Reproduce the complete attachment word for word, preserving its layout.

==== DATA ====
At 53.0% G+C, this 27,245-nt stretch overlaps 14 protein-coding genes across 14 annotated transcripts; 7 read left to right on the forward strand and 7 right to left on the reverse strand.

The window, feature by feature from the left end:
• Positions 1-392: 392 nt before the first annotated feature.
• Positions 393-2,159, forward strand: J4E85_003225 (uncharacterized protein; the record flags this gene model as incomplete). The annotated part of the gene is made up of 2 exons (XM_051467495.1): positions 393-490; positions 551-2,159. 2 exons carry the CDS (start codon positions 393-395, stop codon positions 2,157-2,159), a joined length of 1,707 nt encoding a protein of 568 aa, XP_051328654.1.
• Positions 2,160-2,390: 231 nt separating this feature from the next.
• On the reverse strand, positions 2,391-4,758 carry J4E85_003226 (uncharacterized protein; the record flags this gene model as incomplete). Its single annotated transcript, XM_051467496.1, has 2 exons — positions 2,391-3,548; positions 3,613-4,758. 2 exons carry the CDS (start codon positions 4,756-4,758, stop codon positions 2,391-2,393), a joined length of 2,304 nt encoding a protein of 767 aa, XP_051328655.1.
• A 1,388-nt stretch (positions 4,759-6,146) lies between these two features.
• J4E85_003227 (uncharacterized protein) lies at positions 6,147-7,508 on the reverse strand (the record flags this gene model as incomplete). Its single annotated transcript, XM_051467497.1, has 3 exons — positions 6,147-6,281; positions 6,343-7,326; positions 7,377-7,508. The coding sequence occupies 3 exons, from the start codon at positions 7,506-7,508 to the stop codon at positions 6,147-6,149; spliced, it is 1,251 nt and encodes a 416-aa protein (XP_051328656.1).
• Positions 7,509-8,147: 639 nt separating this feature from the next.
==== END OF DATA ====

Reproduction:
At 53.0% G+C, this 27,245-nt stretch overlaps 14 protein-coding genes across 14 annotated transcripts; 7 read left to right on the forward strand and 7 right to left on the reverse strand.

The window, feature by feature from the left end:
• Positions 1-392: 392 nt before the first annotated feature.
• Positions 393-2,159, forward strand: J4E85_003225 (uncharacterized protein; the record flags this gene model as incomplete). The annotated part of the gene is made up of 2 exons (XM_051467495.1): positions 393-490; positions 551-2,159. 2 exons carry the CDS (start codon positions 393-395, stop codon positions 2,157-2,159), a joined length of 1,707 nt encoding a protein of 568 aa, XP_051328654.1.
• Positions 2,160-2,390: 231 nt separating this feature from the next.
• On the reverse strand, positions 2,391-4,758 carry J4E85_003226 (uncharacterized protein; the record flags this gene model as incomplete). Its single annotated transcript, XM_051467496.1, has 2 exons — positions 2,391-3,548; positions 3,613-4,758. 2 exons carry the CDS (start codon positions 4,756-4,758, stop codon positions 2,391-2,393), a joined length of 2,304 nt encoding a protein of 767 aa, XP_051328655.1.
• A 1,388-nt stretch (positions 4,759-6,146) lies between these two features.
• J4E85_003227 (uncharacterized protein) lies at positions 6,147-7,508 on the reverse strand (the record flags this gene model as incomplete). Its single annotated transcript, XM_051467497.1, has 3 exons — positions 6,147-6,281; positions 6,343-7,326; positions 7,377-7,508. The coding sequence occupies 3 exons, from the start codon at positions 7,506-7,508 to the stop codon at positions 6,147-6,149; spliced, it is 1,251 nt and encodes a 416-aa protein (XP_051328656.1).
• Positions 7,509-8,147: 639 nt separating this feature from the next.